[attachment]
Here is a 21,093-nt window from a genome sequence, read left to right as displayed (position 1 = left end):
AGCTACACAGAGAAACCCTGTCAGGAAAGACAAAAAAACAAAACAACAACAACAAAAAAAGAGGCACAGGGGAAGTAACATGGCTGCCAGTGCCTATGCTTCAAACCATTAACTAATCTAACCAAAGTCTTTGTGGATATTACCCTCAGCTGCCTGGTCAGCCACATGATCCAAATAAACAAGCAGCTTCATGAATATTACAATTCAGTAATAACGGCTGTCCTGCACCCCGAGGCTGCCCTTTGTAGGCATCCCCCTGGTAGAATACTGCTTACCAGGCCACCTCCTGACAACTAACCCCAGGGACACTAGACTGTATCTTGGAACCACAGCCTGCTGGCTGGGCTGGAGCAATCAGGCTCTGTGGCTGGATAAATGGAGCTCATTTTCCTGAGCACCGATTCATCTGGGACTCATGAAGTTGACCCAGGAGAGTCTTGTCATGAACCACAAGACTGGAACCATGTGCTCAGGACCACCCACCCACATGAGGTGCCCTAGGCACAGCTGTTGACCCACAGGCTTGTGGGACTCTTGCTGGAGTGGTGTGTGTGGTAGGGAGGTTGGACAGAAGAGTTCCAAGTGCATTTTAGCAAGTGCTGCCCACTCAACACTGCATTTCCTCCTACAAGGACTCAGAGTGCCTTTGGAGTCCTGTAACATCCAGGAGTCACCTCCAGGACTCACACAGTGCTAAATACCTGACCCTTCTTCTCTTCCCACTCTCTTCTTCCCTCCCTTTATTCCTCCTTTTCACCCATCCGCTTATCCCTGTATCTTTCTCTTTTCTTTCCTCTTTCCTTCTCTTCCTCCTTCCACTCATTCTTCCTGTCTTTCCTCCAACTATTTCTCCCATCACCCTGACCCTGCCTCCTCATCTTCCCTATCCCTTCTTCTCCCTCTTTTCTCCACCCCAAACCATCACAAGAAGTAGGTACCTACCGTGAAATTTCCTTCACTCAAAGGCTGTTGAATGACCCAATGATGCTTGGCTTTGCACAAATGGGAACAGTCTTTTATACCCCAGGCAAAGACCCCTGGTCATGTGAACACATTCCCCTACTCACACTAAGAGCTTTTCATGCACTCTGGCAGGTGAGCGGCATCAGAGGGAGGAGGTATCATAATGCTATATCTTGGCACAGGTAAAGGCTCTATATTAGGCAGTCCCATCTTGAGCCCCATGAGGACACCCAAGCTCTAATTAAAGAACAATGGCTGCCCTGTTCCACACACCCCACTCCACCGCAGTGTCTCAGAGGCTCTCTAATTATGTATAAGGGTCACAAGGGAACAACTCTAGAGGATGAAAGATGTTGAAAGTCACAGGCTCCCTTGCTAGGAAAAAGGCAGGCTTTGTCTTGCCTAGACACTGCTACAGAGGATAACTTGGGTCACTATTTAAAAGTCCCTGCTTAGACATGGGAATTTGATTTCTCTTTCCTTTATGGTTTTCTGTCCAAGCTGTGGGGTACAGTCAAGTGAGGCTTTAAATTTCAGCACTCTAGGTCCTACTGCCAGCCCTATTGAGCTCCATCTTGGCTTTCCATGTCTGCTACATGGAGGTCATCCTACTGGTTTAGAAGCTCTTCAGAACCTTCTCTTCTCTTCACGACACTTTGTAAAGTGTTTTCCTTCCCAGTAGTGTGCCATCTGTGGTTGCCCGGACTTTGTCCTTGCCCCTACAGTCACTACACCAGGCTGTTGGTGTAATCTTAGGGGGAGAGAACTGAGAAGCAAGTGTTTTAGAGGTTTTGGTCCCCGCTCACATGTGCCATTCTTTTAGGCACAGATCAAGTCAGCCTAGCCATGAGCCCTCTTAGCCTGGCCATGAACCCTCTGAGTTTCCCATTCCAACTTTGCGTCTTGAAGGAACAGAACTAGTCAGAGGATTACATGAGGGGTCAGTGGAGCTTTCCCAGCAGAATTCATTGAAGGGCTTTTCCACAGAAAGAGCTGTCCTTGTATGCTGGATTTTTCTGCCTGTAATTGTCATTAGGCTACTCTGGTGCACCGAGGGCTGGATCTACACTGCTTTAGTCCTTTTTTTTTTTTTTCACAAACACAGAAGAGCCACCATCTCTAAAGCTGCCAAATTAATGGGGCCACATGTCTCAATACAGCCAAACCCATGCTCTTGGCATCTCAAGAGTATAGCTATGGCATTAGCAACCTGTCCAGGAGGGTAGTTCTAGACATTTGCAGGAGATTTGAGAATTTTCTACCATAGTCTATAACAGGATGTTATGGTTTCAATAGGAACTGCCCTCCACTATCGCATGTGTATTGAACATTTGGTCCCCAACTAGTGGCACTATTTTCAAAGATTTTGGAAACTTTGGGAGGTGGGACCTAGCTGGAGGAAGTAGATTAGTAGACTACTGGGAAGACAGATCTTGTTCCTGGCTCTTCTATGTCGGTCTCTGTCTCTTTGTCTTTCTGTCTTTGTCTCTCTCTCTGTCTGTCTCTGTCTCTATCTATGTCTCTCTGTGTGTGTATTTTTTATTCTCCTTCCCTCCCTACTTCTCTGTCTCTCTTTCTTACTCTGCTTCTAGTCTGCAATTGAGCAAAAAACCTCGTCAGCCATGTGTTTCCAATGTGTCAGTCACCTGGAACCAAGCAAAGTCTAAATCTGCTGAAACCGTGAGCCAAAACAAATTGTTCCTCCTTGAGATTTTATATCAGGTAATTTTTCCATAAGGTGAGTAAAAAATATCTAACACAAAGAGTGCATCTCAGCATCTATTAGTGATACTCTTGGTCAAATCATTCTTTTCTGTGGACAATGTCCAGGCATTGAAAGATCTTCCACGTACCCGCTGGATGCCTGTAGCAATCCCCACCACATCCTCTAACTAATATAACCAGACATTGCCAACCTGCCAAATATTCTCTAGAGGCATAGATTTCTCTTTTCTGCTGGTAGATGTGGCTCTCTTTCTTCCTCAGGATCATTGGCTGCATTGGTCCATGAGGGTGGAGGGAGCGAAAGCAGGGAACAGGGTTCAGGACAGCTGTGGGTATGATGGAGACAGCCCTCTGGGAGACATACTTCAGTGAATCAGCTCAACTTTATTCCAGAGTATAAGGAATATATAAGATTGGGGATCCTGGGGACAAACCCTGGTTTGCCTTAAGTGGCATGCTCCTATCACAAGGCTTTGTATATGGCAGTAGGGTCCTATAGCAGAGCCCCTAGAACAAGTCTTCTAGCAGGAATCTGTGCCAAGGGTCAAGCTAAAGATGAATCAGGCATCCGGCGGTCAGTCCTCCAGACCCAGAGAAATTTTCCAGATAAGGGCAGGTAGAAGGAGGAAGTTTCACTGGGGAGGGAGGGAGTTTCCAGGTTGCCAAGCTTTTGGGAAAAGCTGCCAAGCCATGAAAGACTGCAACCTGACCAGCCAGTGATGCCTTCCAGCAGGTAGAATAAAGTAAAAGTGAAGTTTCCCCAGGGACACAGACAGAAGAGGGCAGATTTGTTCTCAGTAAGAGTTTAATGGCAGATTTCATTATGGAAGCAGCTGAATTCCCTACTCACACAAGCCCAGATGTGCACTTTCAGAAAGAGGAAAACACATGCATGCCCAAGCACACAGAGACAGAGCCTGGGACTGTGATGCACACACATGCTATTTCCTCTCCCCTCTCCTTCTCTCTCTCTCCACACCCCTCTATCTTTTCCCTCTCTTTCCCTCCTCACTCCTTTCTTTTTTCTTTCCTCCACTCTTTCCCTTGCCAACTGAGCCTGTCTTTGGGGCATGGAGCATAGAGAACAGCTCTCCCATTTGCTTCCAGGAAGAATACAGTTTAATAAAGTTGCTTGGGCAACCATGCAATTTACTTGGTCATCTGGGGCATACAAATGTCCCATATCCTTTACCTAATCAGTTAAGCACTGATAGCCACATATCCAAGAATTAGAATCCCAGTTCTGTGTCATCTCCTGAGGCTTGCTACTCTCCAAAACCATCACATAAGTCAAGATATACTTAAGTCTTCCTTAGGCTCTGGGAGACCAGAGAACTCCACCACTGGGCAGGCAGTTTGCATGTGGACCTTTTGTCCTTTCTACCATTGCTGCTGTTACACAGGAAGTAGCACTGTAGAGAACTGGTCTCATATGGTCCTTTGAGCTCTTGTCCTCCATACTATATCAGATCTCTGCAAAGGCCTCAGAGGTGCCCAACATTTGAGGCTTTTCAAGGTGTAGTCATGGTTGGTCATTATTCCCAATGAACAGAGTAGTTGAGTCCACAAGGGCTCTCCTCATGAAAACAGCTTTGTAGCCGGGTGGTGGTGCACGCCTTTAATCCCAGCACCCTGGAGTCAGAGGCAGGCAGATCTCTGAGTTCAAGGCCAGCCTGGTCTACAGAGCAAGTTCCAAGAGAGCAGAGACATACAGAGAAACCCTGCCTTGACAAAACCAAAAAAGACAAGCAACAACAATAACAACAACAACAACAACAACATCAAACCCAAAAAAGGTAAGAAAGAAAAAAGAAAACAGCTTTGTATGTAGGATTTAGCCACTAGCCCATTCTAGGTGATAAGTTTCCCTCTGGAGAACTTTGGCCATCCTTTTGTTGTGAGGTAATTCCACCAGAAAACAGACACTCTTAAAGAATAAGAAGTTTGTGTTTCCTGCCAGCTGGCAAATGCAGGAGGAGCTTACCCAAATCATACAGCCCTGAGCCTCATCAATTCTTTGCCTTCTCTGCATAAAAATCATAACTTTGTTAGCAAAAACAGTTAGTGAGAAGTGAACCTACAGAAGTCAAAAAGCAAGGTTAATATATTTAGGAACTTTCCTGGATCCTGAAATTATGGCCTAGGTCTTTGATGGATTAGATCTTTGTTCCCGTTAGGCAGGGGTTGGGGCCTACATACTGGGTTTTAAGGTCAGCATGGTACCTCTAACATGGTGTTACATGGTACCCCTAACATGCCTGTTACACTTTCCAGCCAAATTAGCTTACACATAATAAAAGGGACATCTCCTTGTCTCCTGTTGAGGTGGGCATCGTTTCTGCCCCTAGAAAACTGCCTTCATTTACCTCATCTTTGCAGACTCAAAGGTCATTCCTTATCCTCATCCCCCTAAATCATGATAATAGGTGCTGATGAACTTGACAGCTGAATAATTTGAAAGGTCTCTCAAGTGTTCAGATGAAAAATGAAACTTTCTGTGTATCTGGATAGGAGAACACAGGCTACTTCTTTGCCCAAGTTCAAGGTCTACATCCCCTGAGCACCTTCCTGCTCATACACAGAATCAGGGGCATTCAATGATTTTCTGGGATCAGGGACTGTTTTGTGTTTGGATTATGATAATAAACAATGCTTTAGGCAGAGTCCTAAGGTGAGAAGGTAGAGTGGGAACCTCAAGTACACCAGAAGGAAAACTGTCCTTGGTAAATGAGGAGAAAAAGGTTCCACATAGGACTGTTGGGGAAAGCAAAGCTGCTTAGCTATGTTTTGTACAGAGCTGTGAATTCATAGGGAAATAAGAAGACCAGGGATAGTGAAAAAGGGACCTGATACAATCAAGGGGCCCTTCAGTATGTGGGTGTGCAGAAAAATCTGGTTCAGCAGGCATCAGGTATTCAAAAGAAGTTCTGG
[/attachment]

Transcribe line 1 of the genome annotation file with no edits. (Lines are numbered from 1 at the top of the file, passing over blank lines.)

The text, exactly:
Here is a 21,093-nt window from a genome sequence, read left to right as displayed (position 1 = left end):